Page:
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Hi Sam,
My Nordic Tug has "limber holes" connecting any areas that do not have a dedicated bilge pump to an area that does have a pump, so these areas are "self draining". Water left standing in any bilge area can lead to rot, boat smells, and worst of all potentially the development of black mold which can be very bad for your long term health.
My advice would be to take all steps necessary to keep your bilges dry (or at least as dry as possible) to reduce smells and eliminate mold.
My swim step tends to develop water (still not really sure how it gets in there) slowly over time, and due to the limber hole it also migrates (forward) to the aft bilge and pump (in the lazerette). However, some water will sit both at the aft pump and in the swim step. I remove all water from these areas at least monthly using a water vac. They are separated from the "living areas" so internal smells are not a big concern, but I don't want mold. When I did see some mold (mainly on the bilge pump hoses), I removed it ASAP.
Hope this helps,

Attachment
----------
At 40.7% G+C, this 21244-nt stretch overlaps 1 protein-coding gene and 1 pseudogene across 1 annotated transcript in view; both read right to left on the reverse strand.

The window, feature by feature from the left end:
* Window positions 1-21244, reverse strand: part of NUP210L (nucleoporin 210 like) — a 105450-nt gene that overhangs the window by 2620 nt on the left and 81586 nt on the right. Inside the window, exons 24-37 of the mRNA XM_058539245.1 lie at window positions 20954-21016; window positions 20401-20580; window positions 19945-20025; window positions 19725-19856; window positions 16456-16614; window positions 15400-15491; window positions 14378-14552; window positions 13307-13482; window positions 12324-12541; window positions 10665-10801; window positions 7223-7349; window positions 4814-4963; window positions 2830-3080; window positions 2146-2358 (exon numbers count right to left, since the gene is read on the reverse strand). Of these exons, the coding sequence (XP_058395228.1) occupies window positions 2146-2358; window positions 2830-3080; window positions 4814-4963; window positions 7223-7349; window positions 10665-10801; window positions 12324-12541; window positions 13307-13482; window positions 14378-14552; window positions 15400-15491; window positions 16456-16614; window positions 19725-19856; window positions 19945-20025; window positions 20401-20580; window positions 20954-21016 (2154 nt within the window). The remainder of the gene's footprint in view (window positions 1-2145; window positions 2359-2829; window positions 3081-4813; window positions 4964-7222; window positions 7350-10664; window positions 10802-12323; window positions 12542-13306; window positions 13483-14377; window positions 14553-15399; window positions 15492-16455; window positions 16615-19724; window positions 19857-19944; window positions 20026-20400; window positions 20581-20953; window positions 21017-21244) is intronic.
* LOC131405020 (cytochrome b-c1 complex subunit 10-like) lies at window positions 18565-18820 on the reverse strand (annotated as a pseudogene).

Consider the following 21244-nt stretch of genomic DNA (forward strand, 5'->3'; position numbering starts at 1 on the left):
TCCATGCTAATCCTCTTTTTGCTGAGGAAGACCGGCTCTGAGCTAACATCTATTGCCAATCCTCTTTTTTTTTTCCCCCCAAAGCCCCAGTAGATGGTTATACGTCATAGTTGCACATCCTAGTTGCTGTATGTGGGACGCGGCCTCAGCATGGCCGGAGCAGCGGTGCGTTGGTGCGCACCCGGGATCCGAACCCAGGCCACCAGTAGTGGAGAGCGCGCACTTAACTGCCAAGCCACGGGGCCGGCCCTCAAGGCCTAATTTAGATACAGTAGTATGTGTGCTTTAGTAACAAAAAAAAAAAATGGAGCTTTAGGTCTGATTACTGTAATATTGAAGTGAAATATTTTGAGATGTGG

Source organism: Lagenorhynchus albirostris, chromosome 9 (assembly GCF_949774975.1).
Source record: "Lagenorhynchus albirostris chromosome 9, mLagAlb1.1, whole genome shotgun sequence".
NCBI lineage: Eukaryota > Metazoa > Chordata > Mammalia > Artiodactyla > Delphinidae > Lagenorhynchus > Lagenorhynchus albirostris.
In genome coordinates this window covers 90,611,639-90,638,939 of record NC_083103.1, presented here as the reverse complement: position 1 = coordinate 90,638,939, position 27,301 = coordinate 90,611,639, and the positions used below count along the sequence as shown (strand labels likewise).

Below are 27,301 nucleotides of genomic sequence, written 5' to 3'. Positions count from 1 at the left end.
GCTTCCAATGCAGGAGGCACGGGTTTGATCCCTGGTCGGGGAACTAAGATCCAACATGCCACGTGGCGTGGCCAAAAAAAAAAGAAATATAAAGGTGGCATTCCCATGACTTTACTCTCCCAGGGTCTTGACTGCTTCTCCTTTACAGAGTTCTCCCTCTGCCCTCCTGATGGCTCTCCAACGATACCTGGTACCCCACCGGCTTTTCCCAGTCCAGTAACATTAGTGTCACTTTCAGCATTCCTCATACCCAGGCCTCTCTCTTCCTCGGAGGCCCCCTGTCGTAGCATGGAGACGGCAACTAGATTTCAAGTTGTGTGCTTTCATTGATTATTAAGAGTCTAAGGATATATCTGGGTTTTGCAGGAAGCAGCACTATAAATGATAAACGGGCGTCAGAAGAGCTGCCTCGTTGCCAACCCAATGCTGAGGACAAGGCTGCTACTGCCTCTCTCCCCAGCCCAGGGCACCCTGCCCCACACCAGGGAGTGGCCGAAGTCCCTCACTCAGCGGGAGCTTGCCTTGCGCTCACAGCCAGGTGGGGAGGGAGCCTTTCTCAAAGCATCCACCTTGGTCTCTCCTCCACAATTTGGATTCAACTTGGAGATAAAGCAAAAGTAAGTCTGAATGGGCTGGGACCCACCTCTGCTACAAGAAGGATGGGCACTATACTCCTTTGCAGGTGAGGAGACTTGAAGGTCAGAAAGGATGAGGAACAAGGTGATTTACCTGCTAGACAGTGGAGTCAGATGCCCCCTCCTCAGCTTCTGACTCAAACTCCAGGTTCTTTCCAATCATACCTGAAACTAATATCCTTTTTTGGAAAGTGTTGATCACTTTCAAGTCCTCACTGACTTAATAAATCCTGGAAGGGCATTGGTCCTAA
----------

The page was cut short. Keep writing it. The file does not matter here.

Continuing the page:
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Old 12-10-2019, 03:24 AM   #9
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Thank you for all the replies. This boat is one I was looking at purchasing and while the boat looks good from 10í away, itís the issues up close that start to turn me away. The boat puts a smile on my face as I peer through my rose colored glasses. The reality is, the sitting water in the front bilge has rotted the sole and mold is growing in the forward storage lockers, some not easily accessible to clean without removing them. Iím also concerned about the stringer as it has been sitting in the water for some time.

The boat has several leaks from where the deck joins the hull (cored fiberglass). I believe from the stanchions or the teak cap itself. The teak cap has rot in several areas and will need to be replaced and resealed. The rear hatch has leaked and rotted the sole in the galley, rear stringer and part of the interior wall. The sole in the head is rotted. The windows leaked and rotted the sole around the edges of the pilot house. That is whatís visible. Other deterioration is most likely behind the cabin walls. In my mind, it needs a new sole throughout, stringer repair, and locker/cabinet repair as it will need to be removed to get to tight spaces where the wood rot is.